As a recent newcomer to this town (and country) by way of Southeastern British Columbia, forgive me for not knowing the origins or meaning of President’s Day. Must be a day to pay tribute to the current Oval Office occupant, I blankly assumed.
Upon further investigation, I learned the day is colloquially known as Washington’s Birthday. And voila! Revealed was the holiday’s true raison d’etre.
In Canada, there is no such thing as Prime Minister’s Day. But there should be, because then Canadians could celebrate John A. MacDonald’s birthday, whereby his personal tastes could serve as a theme for what goes in the nation’s belly.
That’s my plan for Washington’s birthday on Feb. 22: To eat like America’s first president. What did George Washington love? Cherry pie, you say?
But where shall we go to revel in the Roaring Fork’s finest? One need not live in Aspen for long to learn that the number of places baking fresh goodies—let alone a cherry pie—isn’t many. Oddly enough, one of the best (only?) spots to score homemade cakes and pies is that quaint skiers’ restaurant located above 10,000 feet.
Bonnie’s it is. See you there on Saturday, late morning, say 11 a.m.? Pies will be fresh out of the oven. What’s that? Sure, we can race to the bottom afterward. And no, I won’t let you win just because it’s your birthday.
Speaking of Bonnie’s—let’s address the latest on the elephant in the room—because even this new kid has heard the rumors that Aspen Skiing Co. is taking over the mid-mountain restaurant. But Skico VP of communications Jeff Hanle said Thursday, "We do not have any plans at this point to take over operation of Bonnies."
Bonnie’s owner Brigitte Birrfelder confirms: “We have at least four more years on our lease.” What the restaurant’s future looks like beyond this, however, is still unclear, as Skico remains tip-lighted. On the bright side, at least we still have a minimum of four more years of eating cherry pie for George’s birthday.
So pass the pie. Or, you know, we could try Bonnie’s famous apple strudel—it’s made from the same recipe as when German ski racer Gretl Uhl founded the restaurant in the 1960s. The oatmeal pancakes and the white bean chili (also an original recipe) are also favorites. If you ask me (and most locals), everything sold under that roof is worthy of fame.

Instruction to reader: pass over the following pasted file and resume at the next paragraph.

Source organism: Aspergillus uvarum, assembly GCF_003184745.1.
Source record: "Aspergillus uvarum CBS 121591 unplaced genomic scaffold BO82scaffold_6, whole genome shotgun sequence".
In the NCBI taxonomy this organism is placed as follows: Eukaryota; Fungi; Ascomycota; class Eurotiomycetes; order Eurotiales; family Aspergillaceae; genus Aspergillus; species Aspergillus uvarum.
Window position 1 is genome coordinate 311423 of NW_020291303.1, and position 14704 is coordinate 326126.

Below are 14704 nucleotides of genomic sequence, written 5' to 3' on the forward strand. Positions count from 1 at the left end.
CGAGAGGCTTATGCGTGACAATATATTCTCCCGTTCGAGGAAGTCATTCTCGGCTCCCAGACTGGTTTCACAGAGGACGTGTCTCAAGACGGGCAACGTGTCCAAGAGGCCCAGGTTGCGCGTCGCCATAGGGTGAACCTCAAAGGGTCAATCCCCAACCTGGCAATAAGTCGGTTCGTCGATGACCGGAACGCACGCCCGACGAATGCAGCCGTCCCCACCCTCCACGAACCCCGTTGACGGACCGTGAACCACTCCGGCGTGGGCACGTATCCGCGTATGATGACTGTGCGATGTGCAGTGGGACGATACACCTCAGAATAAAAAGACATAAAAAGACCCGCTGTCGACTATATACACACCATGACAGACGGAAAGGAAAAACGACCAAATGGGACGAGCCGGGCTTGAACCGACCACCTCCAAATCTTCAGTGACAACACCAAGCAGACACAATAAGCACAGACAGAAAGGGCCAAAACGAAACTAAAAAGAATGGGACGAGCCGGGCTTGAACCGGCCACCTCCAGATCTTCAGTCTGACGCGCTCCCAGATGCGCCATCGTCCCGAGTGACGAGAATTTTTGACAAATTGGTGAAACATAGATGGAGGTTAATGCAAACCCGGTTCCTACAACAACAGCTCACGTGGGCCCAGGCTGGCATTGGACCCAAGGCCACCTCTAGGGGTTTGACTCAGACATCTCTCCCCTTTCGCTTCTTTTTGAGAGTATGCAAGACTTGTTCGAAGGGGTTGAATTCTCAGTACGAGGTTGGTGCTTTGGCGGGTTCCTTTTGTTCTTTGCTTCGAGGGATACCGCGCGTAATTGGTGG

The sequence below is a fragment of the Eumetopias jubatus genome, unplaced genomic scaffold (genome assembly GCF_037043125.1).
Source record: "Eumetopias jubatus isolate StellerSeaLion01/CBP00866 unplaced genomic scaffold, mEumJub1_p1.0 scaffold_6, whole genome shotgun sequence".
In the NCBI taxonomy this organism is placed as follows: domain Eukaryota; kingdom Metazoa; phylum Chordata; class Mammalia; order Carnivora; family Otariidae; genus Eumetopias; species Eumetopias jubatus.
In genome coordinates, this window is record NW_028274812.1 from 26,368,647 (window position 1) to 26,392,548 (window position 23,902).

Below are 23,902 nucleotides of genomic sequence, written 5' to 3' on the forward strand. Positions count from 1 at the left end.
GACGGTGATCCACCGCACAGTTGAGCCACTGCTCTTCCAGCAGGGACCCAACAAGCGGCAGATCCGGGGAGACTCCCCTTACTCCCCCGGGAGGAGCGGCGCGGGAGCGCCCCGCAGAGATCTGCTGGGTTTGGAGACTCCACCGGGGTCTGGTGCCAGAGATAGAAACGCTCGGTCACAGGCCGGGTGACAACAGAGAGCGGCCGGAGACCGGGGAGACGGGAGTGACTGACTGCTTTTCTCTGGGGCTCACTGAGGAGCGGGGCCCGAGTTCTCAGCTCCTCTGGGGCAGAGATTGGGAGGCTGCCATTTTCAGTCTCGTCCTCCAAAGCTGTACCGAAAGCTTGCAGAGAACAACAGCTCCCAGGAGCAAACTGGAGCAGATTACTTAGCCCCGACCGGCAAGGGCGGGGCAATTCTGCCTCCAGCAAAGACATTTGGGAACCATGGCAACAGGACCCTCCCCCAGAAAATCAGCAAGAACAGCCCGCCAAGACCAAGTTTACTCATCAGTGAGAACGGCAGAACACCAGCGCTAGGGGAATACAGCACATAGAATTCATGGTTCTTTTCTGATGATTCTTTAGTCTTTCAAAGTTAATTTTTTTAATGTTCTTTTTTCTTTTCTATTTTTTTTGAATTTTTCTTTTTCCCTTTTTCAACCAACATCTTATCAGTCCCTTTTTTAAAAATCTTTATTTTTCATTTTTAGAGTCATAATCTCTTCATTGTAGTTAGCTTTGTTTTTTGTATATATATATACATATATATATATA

And look! Here comes Sara Stewart. Sara made the pie this morning. Sara’s new at Bonnie’s this season, but you’d never know now, would you?
Sara, what’s your secret? “I learned the recipes from Larry Ledingham, who retired after last season,” she says.
Sara, that is awfully modest of you. Your talent in the kitchen abounds. Sara later tells me that despite her training as a physical therapist, she’s always had a passion for food: “I’ve been baking, experimenting at home and watching the Food Network since it came out.”
Larry baked at Bonnie’s for nearly 15 years and his presence in the kitchen is sorely missed. But Sara and Juliette Moffroid, also new, are filling the gaping hole left by Larry exceedingly well. “Larry did things like writing up an outline of the baking schedule of what comes out first, second, the varying oven temps,” Sara says. Larry passed the baton, and Sara and Juliette are running with it full steam ahead, saddle up haul ass.
Brigitte concurs: “I love my kitchen staff this season."
James Rose is on a search for the oldest crow in the county. He can be reached at firstname.lastname@example.org.